An information security architecture known as Zero Trust has grown in popularity in recent years. A Zero Trust approach uses security protocols and technologies designed to limit an attacker’s ability to move within or between systems to reach critical parts of the network. Commercial Zero Trust security solutions may be out of reach of many smaller companies and government entities. But even a very small organization can achieve satisfactory results by implementing policies and procedures to assure that only people who need certain data or applications—whether employees, contractors or vendors—can access them.
Cyber underwriters are increasingly focused on security issues, so organizations that can demonstrate attention to security best practices may fare better when shopping for cyber insurance. Cyber brokers are rarely network security experts themselves, but the best brokers are immersed in the cyber risk environment and are attuned to underwriter cybersecurity preferences and demands. They thoroughly understand their clients' cyber exposures and security posture and can find the best fit in a market where coverage terms and prices can vary wildly from underwriter to underwriter and even from day to day.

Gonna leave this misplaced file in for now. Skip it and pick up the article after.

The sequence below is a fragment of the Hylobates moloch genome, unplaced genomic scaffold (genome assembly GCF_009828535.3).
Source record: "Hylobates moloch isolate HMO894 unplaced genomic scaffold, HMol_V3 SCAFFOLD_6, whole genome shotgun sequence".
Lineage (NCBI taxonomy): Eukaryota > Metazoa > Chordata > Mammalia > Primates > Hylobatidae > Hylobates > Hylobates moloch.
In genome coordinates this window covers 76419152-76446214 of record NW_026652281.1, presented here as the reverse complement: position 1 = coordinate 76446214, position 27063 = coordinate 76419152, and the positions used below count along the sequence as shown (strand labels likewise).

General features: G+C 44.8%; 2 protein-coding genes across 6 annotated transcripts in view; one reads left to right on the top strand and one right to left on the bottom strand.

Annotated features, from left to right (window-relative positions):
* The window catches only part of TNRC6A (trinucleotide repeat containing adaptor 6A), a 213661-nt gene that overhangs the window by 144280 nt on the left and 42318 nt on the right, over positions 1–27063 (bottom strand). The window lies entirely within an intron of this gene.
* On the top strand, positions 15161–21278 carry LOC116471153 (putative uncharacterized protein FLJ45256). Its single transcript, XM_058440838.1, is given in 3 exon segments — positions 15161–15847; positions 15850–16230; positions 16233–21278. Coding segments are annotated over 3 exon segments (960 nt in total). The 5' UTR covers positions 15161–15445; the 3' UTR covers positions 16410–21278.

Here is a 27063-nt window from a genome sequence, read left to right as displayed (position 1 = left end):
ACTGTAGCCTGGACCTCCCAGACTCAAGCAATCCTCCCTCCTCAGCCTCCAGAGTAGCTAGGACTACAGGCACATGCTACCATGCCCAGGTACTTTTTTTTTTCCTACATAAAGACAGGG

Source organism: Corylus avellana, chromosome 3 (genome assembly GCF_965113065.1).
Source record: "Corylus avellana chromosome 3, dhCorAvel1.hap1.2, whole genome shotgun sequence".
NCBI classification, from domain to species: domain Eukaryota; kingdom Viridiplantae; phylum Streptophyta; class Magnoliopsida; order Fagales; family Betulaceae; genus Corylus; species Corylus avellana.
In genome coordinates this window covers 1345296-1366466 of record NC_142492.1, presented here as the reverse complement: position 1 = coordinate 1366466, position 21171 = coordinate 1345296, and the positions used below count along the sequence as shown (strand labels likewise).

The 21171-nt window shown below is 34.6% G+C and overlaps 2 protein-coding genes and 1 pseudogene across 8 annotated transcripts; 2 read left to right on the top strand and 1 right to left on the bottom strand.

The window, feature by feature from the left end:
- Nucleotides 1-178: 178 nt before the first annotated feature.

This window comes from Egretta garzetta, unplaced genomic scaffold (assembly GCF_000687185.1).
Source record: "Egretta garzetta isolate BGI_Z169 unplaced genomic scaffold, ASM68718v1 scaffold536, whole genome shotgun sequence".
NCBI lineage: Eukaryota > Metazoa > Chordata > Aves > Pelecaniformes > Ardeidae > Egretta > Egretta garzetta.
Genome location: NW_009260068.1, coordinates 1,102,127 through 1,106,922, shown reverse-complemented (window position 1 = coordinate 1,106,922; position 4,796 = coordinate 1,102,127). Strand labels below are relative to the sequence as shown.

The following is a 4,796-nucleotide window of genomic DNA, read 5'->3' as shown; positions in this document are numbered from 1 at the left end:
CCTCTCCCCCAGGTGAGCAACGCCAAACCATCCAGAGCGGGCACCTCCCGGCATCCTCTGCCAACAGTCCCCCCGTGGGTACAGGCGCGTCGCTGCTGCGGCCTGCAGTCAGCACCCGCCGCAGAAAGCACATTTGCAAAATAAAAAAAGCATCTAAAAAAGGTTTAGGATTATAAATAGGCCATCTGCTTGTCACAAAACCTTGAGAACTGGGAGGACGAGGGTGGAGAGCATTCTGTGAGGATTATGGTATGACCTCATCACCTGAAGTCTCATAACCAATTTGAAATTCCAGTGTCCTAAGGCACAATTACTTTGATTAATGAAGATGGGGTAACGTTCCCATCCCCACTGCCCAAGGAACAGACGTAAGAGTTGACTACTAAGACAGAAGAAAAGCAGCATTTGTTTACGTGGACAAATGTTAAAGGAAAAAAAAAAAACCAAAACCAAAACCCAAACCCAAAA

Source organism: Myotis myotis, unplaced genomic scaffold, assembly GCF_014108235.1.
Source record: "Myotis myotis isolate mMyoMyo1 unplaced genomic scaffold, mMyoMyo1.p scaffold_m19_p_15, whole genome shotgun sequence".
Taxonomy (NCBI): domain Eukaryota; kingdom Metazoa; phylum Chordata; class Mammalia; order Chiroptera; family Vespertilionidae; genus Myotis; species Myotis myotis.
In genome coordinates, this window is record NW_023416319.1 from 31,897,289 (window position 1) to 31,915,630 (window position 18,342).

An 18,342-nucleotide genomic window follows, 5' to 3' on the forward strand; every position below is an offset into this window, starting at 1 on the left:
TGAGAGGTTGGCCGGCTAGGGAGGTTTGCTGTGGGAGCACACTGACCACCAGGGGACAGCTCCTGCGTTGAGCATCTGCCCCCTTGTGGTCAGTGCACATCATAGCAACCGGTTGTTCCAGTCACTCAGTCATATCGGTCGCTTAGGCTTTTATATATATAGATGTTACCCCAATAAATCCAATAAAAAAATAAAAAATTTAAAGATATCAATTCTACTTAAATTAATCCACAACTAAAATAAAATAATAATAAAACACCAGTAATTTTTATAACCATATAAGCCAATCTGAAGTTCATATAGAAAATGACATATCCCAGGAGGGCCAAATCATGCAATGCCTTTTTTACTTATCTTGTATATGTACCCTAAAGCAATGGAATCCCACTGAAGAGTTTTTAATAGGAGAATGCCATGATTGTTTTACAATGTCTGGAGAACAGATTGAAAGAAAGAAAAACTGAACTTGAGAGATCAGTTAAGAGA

See also: Quest for Reliable Cyber Security
The “next normal” of cyber risk and insurance
The future cyber risk landscape will be shaped by post-pandemic social, political, economic and technological forces and informed by the lessons learned by both attackers and defenders during the present unsettled environment. The cyber risk landscape has always been in motion, but the rate of change has accelerated during the pandemic and will likely remain volatile even as the COVID-19 threat recedes.
The cyber insurance market will continue to respond to a changing threat landscape, but also will be shaped by business, economic and regulatory forces. It also will respond to the internal demands of a still-young line of business as it matures. Working with knowledgeable and creative brokers who can navigate a chaotic marketplace, even comparatively small organizations will be able to deploy a risk management and insurance strategy that will contribute to growth and stability in a changed—and changing—environment.